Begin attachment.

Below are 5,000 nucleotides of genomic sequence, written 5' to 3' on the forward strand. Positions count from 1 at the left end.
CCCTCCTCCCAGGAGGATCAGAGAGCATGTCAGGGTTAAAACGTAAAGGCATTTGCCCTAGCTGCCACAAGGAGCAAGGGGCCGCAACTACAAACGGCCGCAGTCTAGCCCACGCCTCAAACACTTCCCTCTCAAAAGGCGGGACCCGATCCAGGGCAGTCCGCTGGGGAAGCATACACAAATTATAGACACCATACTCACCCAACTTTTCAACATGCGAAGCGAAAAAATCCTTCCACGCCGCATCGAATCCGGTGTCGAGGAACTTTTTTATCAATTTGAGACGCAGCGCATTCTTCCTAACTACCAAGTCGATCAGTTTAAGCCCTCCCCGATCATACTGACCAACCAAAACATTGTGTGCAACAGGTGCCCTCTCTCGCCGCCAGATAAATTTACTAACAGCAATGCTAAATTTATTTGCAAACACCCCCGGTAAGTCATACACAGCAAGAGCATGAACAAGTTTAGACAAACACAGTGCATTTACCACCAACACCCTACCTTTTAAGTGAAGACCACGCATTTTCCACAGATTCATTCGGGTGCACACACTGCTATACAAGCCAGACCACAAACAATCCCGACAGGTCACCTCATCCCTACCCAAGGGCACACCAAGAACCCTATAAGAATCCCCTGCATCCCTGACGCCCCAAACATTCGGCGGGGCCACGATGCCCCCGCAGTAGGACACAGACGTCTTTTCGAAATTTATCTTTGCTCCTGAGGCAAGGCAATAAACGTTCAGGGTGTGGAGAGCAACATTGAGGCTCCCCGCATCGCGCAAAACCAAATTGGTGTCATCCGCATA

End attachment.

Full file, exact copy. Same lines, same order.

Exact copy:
Below are 5,000 nucleotides of genomic sequence, written 5' to 3' on the forward strand. Positions count from 1 at the left end.
CCCTCCTCCCAGGAGGATCAGAGAGCATGTCAGGGTTAAAACGTAAAGGCATTTGCCCTAGCTGCCACAAGGAGCAAGGGGCCGCAACTACAAACGGCCGCAGTCTAGCCCACGCCTCAAACACTTCCCTCTCAAAAGGCGGGACCCGATCCAGGGCAGTCCGCTGGGGAAGCATACACAAATTATAGACACCATACTCACCCAACTTTTCAACATGCGAAGCGAAAAAATCCTTCCACGCCGCATCGAATCCGGTGTCGAGGAACTTTTTTATCAATTTGAGACGCAGCGCATTCTTCCTAACTACCAAGTCGATCAGTTTAAGCCCTCCCCGATCATACTGACCAACCAAAACATTGTGTGCAACAGGTGCCCTCTCTCGCCGCCAGATAAATTTACTAACAGCAATGCTAAATTTATTTGCAAACACCCCCGGTAAGTCATACACAGCAAGAGCATGAACAAGTTTAGACAAACACAGTGCATTTACCACCAACACCCTACCTTTTAAGTGAAGACCACGCATTTTCCACAGATTCATTCGGGTGCACACACTGCTATACAAGCCAGACCACAAACAATCCCGACAGGTCACCTCATCCCTACCCAAGGGCACACCAAGAACCCTATAAGAATCCCCTGCATCCCTGACGCCCCAAACATTCGGCGGGGCCACGATGCCCCCGCAGTAGGACACAGACGTCTTTTCGAAATTTATCTTTGCTCCTGAGGCAAGGCAATAAACGTTCAGGGTGTGGAGAGCAACATTGAGGCTCCCCGCATCGCGCAAAACCAAATTGGTGTCATCCGCATA